What Is Juneteenth?
Juneteenth is short for June Nineteenth. On that day in 1865, around 2,000 Union troops arrived in Galveston Bay, Texas and announced that all enslaved people were free by executive decree. Due to this history-making moment, Juneteenth is sometimes referred to as the United States' second Independence Day.
Juneteenth was not widely recognized until a few years ago and only became a federal holiday in 2021, which is why the history behind the holiday may come as a surprise to some. After all, the Emancipation Proclamation was signed in 1863. According to common belief, this marked the official end of slavery. However, the Confederate state of Texas still had more than 250,000 enslaved Black people over two years after the Emancipation Proclamation went into effect. Juneteenth marks the day that slavery truly came to an end in the country.
Juneteenth was also the beginning of the period known as Reconstruction, which lasted through 1877. In these years, there were massive changes in terms of new opportunities opening up to Black men, women, children, and families. And although even more freedoms have been secured in the intervening century and a half, the echoes of slavery still have an impact on the lives of many Black individuals today.
ADHD in the Black Community
One way in which the inequalities that began with slavery still continue today is in the way that Black communities are treated when it comes to health care — and ADHD is no exception. According to several studies, minority children have been found to be less likely to receive an ADHD diagnosis compared to white children, with the greatest disparities found among African American children. The rate of ADHD diagnosis has been estimated to be about 69% lower in Black children compared to white children.
Several studies have suggested that implicit racial bias plays a role in how Black individuals with ADHD are diagnosed and treated. For example, one study of Medicaid-enrolled children found that African American children were less likely to receive adequate follow-up care when beginning a medication treatment compared to white children.
The lack of comprehensive, quality treatment for Black people is worrying because of the heightened risk of negative outcomes for untreated ADHD. Adding to the complexity of this situation is that, due to the historical racial bias in medical treatment, some Black patients lack trust in physicians and hospitals.
Black ADHD Stigma
Black people and other minorities generally don't have as much representation when it comes to discussions of ADHD compared to whites. In many cases, it's individual ADHD advocates who are making the most progress in terms of representation for the Black community. Seeing certain Black celebrities with ADHD, such as Simone Biles, can also help make progress in this area, though there's still a long way to go.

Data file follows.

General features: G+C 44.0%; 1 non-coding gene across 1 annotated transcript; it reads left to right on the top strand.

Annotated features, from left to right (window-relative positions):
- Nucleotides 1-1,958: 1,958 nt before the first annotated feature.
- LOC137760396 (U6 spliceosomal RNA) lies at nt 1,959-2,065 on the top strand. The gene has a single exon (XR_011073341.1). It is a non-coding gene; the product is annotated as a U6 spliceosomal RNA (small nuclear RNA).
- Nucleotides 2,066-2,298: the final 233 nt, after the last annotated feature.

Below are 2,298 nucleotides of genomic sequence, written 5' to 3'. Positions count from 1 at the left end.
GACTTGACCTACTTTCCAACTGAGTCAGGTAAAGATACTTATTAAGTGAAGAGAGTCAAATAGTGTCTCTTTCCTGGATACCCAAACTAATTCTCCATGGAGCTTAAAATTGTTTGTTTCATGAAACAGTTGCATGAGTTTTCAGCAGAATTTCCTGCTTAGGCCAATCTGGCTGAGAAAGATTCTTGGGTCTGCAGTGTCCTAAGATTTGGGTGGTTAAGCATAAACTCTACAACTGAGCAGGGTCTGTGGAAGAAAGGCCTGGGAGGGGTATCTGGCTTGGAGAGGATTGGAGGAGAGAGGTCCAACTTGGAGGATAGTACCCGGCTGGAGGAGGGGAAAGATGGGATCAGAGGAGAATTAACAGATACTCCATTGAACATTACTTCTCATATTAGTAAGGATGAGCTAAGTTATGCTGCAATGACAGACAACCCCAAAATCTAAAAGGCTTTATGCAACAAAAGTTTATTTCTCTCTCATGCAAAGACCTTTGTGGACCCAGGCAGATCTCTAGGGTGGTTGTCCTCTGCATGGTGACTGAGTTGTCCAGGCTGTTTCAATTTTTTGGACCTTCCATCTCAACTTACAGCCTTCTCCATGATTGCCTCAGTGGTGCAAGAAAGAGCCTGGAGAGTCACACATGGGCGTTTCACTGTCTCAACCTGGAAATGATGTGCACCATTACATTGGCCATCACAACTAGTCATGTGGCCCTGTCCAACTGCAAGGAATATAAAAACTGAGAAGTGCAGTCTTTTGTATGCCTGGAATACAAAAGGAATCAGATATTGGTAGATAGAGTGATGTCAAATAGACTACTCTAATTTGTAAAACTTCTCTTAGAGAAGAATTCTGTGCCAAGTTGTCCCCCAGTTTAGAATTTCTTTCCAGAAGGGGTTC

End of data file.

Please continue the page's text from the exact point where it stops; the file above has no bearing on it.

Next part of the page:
A side effect of the lack of representation, however, is that there's often increased stigma that has to be dealt with. There are cultural differences, variations in parenting techniques, and societal stigma which can affect how Black people are treated when they have ADHD. Some parents may resist a diagnosis, while others may disapprove of the use of medication as treatment.
Stigma against Black people in general can also play a role in the way ADHD is treated. For example, teachers are often the ones who first detect a possible ADHD diagnosis in children. But there can be a double standard applied when comparing Black children to white children or even other minority children. Where certain behaviors exhibited by white children are see n as possible indicators of ADHD and typically prompt a formal assessment, the same symptoms in Black children may be labeled as bad behavior and result in punishment.
Inclusive ADHD Care
With the concerns about racial bias and stigma, some Black individuals may be wary of seeking out the care they need for their ADHD symptoms. But going without treatment can be risky, especially since untreated ADHD can lead to a number of possible risks to someone's physical and mental health.
If you're looking for a place you can trust to get an ADHD diagnosis or medication to manage your symptoms, Done can help. We pride ourselves on offering inclusive care and quality treatment for each and every patient. We fully recognize the stigma facing certain minority communities, and you can rest assured that you'll get completely confidential care. In fact, our telehealth appointments make it easier to attend an appointment with a licensed ADHD clinician discreetly and privately. Take our one-minute online assessment to get started.